Wednesday, February 16, 2005

The Pursuit of Knowledge

I was listening to the radio today and heard an interview with an author of a new book called The Know-It-All: One Man's Humble Quest To Become the Smartest Person in the World. Catchy title, huh? The gimmick was that this guy named A. J. Jacobs felt like he wasn't pushing himself intellectually while writing for Entertainment Weekly about J-Lo, Cher and other such nonsense, so he decided to read. His reading material? The 32-volume Encyclopedia Brittanica! Light reading this wasn't. 33,000 pages. He said it took him about 18 months of reading six hours each day. Can you even imagine? He certainly filled his brain to capacity with all kinds of useless tidbits like the origins of ice hockey and the fact that lightning actually goes from ground to sky instead of the other way around. Unless Mr. Jacobs is trying to take on Ken Jennings of Jeopardy! fame, I don't see the point. What do you win by being the "smartest person in the world"?

Not that I am against knowledge for knowledge's sake, mind you. I have been gifted by God with a mind that remembers useless facts. I've mentioned this before. I know which group originally recorded "Muskrat Love" (America). I can tell you the capital of Portugal (Lisbon). I can name all 43 U. S. Presidents in order (Just trust me on that one). You don't want to play me in Trivial Pursuit. Knowledge is great. For that matter, encyclopedias are just fine too. My uncle sold World Book Encyclopedia for years and years, so I always had a volume at my fingertips. Knowing things is usually much better than not knowing things.

But knowledge isn't everything. Mr. Jacobs says he likes to drop these little informational gems at cocktail parties to impress people. Personally if someone started telling me about the invention of ice hockey, I'd be slowly backing away and looking for someone else to talk to. Knowledge puffs up, as the Bible says. The smarter we are, the prouder we are. We tend to look down on those who don't know as much as we do. Or at least those who don't know as much as we do on certain selected subjects which we deem "important" in our own subjective way.

Sometimes when I encourage a Christian to share his faith with someone else, he will try to back out. "What if she asks me a question I don't know the answer to?"

What a bizarre fear! Christianity doesn't automatically fill your brain with the mysteries of the universe. Principles of nuclear fusion aren't imparted to you at the altar. At least they certainly missed me. We shouldn't expect to know all the answers. If we knew all the answers, what would theologians have to argue with each other about? If we get a tough question, we just say we don't know, but we'll do some research and check back later. I've done it myself. There is a reason books are written: because we don't carry all knowledge around in our cerebrum, cerebellum and medulla oblongata. (I'm kinda surprised I remembered the parts of the brain!)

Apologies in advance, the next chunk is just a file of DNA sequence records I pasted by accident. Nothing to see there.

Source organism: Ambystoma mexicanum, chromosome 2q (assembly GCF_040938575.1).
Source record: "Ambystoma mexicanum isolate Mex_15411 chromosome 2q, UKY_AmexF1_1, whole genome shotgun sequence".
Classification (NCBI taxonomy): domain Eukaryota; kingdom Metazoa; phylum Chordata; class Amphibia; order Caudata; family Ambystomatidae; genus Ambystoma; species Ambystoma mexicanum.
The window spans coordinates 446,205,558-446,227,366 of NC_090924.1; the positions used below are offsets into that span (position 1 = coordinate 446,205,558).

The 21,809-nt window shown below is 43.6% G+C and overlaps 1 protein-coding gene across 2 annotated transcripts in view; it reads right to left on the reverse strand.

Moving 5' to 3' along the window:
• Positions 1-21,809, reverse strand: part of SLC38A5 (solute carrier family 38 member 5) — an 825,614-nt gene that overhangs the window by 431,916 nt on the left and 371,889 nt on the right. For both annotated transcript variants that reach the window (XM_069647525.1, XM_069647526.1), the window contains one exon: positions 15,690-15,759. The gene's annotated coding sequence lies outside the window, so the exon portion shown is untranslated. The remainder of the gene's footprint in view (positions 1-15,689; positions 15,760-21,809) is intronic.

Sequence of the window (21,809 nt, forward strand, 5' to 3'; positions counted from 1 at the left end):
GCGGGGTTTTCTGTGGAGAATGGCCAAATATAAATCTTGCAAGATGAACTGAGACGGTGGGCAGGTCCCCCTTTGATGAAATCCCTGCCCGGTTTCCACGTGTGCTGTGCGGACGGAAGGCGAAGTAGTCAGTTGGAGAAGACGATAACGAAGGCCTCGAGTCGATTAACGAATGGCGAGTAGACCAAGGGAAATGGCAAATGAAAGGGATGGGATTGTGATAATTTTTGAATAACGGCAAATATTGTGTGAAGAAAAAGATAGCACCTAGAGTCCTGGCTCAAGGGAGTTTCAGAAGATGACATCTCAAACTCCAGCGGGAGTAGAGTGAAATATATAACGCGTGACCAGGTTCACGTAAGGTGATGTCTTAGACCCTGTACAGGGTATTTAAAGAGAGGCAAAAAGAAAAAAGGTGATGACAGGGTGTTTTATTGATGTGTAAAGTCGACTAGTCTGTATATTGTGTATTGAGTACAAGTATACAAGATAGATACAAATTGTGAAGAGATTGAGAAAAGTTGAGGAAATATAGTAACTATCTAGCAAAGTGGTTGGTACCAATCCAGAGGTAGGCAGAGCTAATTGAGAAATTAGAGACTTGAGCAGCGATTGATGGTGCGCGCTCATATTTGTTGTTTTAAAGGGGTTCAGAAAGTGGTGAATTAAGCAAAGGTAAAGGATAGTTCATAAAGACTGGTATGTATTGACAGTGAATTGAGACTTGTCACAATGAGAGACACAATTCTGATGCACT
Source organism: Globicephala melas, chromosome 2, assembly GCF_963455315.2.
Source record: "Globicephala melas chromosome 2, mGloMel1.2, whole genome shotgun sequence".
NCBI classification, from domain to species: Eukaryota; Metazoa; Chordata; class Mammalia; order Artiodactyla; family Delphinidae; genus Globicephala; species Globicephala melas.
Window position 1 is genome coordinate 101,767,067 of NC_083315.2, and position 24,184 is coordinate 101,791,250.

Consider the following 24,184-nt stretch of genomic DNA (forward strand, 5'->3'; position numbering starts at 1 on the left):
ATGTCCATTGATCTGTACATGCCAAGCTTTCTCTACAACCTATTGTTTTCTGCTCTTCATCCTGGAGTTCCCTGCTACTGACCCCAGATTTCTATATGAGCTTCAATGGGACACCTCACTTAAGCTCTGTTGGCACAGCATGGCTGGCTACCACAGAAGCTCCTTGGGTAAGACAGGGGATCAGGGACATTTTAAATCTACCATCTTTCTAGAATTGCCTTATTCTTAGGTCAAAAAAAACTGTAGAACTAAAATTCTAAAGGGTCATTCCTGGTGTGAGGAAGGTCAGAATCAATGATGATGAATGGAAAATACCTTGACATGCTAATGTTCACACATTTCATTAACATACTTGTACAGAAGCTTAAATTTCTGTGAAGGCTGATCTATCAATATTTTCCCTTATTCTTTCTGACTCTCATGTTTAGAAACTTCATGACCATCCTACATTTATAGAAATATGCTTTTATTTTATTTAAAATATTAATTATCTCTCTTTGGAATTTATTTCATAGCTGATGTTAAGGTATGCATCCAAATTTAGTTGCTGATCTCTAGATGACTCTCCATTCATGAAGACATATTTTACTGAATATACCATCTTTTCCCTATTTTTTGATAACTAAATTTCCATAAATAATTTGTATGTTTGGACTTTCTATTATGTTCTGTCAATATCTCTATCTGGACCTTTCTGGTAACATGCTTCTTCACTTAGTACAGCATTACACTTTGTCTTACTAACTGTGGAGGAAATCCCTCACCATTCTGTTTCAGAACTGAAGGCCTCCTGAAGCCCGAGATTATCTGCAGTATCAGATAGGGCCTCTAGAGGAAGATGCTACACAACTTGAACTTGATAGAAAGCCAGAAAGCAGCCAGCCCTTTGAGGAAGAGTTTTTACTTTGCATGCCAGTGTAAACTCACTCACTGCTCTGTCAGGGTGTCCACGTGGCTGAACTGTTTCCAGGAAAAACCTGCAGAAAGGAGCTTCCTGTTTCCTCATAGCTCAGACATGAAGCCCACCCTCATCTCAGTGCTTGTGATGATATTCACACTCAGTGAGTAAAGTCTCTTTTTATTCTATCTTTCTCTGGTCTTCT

The truth is that knowledge is nice, but it doesn't save. There were some renegades in the early church who thought it did, but apparently their knowledge only misled them. That is no excuse to never learn -- especially about Christ. We are called to follow Him, but not from a distance. We are called to know Him. Not just know about Him; although that's a part of knowing Him. Knowing Christ is true Knowledge. I wish people would get that through their heads. I don't envy people who read the encyclopedia, but I do envy people who know Jesus better than I do because they have given themselves where I have held myself back. That is the knowledge I want. Oddly it is also the knowledge I can have simply by seeking Him.

Can you imagine what your relationship with Jesus would be like if you spent six hours a day for 18 months doing nothing but getting to know Him through worship, prayer, evangelism, discussion, Bible study and meditation on the Word? We don't have to set aside that kind of time, but that is the knowledge we must pursue. That is what we must make time for, even if it means missing The West Wing or Survivor or Hee Haw reruns. That is what I want my knowledge to be. Then just maybe I would be the smartest person in the world. But I still wouldn't be much fun at cocktail parties.

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